Old Crow looks to solar power to cut diesel use
Vuntut Gwitchin First Nation says 1 in 6 homes could be powered by solar
The Vuntut Gwitchin First Nation is making a pitch to dramatically cut use of diesel fuel in Old Crow, by generating and storing solar power.
The First Nation has submitted a proposal to the Yukon Environmental and Socio-economic Assessment Board (YESAB) to install photovoltaic solar panels near the Old Crow airport, with batteries to store the power.
"We're pretty excited about this project," said William Josie, the First Nation's director of natural resources. "It's a good thing to do in this day and age."
Right now, the fly-in community of about 300 people relies wholly on diesel power. It is Yukon's northernmost community, about 100 kilometres north of the the Arctic Circle.
Josie says the community has been looking for years to develop alternative sources of energy, because "we want some energy security."
The First Nation's YESAB proposal also says that Old Crow's northern location means it is sensitive to a warming climate, and so it has an interest in reducing emissions.
97,619 fewer litres of diesel
Four years ago, the First Nation teamed up with Vancouver-based Sea Breeze Microgrid Systems to develop a plan. In 2014, the project was a finalist for the Arctic Inspiration Prize.
Josie said it's taken a lot of work — and a feasibility study that was recently completed — to get to the point of making a submission to YESAB.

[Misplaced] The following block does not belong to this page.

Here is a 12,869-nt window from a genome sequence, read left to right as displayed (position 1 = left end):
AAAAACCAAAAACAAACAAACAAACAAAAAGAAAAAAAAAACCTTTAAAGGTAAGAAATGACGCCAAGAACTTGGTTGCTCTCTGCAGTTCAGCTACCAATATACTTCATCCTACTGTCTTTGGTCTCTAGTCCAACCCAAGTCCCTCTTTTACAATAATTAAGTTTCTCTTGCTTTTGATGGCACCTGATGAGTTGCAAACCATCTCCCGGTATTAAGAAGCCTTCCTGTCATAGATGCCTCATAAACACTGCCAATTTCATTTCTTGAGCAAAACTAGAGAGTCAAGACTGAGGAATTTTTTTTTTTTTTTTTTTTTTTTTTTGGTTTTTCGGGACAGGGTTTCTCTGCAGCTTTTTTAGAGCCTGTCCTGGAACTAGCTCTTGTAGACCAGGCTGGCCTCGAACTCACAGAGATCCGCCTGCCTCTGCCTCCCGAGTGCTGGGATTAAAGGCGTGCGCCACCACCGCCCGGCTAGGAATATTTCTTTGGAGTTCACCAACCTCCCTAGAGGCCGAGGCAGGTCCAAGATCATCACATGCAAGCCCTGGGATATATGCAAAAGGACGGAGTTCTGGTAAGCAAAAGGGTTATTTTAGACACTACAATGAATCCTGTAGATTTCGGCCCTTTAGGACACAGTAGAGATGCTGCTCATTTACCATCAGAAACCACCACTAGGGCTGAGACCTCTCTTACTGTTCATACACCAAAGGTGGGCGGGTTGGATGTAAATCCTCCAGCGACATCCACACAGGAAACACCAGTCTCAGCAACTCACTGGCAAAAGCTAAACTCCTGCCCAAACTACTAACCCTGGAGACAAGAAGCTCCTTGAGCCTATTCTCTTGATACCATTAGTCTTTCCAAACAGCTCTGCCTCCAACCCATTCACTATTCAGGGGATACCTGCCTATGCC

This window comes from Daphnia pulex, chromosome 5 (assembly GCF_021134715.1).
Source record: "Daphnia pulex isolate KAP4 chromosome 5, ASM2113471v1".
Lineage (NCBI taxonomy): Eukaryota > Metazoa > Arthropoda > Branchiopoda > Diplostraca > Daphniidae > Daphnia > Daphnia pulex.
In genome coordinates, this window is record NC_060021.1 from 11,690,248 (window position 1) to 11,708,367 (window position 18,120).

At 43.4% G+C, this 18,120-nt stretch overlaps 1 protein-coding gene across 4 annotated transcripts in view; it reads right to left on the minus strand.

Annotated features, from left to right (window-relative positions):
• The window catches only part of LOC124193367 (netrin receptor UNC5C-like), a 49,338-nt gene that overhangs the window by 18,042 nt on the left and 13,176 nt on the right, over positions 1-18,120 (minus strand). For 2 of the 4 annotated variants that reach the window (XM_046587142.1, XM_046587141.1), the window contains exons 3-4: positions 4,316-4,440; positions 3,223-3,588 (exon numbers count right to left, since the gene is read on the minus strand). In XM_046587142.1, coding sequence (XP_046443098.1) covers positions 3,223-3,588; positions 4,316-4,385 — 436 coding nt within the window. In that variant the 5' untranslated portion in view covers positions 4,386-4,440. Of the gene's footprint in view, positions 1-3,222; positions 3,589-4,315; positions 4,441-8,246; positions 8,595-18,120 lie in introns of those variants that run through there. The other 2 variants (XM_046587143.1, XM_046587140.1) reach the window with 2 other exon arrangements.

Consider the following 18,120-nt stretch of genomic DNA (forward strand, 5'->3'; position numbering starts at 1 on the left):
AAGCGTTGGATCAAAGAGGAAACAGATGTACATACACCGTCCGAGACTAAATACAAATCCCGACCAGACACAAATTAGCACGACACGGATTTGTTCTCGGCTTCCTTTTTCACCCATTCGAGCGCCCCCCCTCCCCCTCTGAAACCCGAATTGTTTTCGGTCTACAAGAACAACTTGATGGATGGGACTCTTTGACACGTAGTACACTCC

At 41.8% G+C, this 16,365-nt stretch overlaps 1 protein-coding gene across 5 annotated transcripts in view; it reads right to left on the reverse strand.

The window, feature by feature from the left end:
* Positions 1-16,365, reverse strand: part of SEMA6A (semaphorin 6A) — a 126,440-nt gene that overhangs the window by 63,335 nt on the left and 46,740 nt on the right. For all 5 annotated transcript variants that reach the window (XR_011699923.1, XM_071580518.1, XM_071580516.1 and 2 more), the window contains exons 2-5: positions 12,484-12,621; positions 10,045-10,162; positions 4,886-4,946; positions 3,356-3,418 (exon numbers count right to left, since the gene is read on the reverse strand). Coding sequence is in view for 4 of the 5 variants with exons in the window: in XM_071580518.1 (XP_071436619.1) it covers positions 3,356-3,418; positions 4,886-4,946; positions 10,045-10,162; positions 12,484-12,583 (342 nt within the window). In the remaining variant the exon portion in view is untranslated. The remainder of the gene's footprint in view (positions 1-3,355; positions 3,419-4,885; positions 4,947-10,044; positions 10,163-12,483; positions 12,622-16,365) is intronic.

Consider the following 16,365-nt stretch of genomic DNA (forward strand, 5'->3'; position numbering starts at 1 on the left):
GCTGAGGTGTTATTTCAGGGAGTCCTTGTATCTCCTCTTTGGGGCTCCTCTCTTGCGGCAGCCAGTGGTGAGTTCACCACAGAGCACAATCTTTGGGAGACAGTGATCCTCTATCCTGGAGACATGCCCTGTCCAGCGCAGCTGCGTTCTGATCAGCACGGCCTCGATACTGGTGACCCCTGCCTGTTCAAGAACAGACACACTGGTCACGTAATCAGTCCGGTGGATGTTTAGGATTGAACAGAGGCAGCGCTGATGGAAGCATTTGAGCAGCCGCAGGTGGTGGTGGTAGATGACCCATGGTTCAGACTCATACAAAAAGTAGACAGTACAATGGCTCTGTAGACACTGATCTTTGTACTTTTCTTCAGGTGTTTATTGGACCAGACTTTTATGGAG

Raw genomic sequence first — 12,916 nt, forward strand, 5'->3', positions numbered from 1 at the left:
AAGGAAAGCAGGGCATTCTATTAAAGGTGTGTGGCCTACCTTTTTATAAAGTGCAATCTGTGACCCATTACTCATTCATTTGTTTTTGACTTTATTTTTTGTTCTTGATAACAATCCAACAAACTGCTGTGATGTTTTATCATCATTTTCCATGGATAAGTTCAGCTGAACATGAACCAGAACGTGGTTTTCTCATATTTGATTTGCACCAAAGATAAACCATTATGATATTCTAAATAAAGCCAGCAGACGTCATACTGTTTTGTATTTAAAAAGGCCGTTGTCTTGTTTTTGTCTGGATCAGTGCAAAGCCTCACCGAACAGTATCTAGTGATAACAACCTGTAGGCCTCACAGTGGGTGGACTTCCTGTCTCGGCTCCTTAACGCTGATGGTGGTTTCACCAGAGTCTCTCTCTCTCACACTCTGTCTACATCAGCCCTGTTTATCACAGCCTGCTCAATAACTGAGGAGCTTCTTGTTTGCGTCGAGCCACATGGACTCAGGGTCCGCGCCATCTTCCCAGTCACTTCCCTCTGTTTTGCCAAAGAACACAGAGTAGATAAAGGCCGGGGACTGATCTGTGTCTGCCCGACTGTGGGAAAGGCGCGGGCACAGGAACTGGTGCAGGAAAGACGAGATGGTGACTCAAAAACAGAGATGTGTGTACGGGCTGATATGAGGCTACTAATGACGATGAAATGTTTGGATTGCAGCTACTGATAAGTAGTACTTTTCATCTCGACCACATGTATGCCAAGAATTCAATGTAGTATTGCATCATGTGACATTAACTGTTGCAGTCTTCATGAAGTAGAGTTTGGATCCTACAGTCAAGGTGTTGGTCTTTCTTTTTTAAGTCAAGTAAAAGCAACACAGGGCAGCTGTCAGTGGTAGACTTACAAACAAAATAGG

According to the project proposal, the solar panel array would generate an estimated 347.5 megawatt hours per year, enough to power one in six homes in Old Crow. That would reduce the community's diesel consumption by "roughly 97,619 litres per year."
The proposal also says that during the summer months, when the sun never sets in Old Crow, there could be periods when the community uses wholly solar power.
Conversely, there would be periods in the winter when there is little or no solar energy to harness.
'There's definitely challenges'
"The technology for solar power generation is changing rapidly," Josie said.
"When we first looked at total cost of the project, when we started, it was somewhere around $3 million, now it's down to $2.3 million.
Josie says there's still a lot to do, such as finding money to help pay for the project and negotiating a power purchase agreement with the distributor ATCO Electric Yukon.
"There's definitely challenges," Josie said.
If all goes well, the First Nation plans to begin construction next year.
With files from Leonard Linklater